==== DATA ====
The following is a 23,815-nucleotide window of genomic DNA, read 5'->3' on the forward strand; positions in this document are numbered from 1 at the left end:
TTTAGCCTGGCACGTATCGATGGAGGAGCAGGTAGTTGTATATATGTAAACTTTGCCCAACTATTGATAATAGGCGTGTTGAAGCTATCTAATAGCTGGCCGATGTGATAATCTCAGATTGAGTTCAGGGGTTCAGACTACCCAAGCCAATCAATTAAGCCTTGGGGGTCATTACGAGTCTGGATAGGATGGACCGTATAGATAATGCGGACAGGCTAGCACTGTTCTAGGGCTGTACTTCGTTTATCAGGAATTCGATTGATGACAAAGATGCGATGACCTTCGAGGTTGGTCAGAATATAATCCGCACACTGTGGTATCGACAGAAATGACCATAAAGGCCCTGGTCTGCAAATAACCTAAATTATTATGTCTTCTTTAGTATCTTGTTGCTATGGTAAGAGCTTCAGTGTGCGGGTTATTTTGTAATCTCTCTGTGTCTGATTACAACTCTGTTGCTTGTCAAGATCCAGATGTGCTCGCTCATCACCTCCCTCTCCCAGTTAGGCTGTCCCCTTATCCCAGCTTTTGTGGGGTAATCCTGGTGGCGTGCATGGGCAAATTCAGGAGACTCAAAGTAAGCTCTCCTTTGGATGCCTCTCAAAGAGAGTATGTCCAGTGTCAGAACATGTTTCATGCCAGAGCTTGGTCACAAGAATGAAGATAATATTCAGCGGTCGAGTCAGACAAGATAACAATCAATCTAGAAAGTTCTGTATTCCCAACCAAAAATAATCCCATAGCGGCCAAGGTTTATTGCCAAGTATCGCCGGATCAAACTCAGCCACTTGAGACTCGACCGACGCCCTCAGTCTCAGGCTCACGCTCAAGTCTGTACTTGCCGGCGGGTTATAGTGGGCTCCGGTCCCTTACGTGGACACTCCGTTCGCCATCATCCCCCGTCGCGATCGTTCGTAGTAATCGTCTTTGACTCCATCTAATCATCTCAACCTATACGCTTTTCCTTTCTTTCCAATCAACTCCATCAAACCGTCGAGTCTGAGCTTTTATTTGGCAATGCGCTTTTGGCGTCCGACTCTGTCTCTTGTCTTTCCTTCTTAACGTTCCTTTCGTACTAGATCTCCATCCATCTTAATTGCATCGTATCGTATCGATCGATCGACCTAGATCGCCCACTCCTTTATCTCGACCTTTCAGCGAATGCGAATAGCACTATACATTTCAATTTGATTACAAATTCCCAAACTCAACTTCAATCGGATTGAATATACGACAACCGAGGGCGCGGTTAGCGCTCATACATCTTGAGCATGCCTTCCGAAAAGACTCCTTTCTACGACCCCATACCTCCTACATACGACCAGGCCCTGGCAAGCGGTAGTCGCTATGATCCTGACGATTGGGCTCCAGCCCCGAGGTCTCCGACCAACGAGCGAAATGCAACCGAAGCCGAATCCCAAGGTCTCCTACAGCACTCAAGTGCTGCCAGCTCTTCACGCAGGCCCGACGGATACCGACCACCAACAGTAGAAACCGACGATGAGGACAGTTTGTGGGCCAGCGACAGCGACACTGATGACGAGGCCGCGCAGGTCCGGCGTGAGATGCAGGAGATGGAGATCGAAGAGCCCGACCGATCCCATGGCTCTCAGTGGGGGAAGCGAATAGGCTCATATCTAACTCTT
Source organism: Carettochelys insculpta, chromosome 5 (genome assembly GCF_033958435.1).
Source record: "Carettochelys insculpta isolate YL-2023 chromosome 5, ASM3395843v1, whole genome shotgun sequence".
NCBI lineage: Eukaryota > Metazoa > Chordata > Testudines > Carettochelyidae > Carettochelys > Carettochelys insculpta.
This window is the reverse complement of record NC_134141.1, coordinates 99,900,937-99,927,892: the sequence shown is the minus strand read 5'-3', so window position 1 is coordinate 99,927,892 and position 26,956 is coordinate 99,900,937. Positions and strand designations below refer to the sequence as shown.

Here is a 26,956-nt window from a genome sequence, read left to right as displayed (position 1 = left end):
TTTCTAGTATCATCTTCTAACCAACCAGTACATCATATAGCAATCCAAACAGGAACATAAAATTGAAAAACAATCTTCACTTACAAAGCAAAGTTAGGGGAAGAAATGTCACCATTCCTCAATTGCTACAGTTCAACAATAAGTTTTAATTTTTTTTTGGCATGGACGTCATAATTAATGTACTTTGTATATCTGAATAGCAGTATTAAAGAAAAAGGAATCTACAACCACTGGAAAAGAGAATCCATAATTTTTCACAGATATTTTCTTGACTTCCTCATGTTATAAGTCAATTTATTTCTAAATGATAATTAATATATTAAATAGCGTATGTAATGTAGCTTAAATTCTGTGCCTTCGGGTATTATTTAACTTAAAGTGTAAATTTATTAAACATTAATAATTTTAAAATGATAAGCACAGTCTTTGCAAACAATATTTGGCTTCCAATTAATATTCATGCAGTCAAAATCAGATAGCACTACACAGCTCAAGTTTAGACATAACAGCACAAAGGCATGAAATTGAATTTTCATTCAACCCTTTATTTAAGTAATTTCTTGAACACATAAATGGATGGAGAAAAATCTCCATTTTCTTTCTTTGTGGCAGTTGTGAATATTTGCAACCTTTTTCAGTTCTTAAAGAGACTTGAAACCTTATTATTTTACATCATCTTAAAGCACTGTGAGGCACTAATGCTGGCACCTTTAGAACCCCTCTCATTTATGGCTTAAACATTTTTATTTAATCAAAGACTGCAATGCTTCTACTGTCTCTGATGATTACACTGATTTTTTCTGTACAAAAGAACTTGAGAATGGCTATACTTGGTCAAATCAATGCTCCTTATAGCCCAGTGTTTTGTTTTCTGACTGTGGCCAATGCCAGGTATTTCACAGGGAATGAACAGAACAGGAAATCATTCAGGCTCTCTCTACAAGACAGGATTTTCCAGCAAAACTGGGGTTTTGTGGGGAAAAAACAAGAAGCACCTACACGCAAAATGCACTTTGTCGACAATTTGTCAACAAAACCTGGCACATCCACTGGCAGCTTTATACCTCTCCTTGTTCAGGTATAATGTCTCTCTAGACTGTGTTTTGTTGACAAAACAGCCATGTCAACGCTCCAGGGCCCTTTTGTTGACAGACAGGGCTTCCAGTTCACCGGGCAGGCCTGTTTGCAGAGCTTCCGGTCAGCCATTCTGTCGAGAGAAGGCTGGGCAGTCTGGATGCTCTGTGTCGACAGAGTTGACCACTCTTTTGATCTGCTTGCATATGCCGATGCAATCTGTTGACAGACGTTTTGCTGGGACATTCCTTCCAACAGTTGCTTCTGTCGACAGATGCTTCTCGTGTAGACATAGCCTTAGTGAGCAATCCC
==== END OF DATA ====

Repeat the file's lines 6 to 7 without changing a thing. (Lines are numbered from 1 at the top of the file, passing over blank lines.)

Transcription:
This window is the reverse complement of record NC_134141.1, coordinates 99,900,937-99,927,892: the sequence shown is the minus strand read 5'-3', so window position 1 is coordinate 99,927,892 and position 26,956 is coordinate 99,900,937. Positions and strand designations below refer to the sequence as shown.

Here is a 26,956-nt window from a genome sequence, read left to right as displayed (position 1 = left end):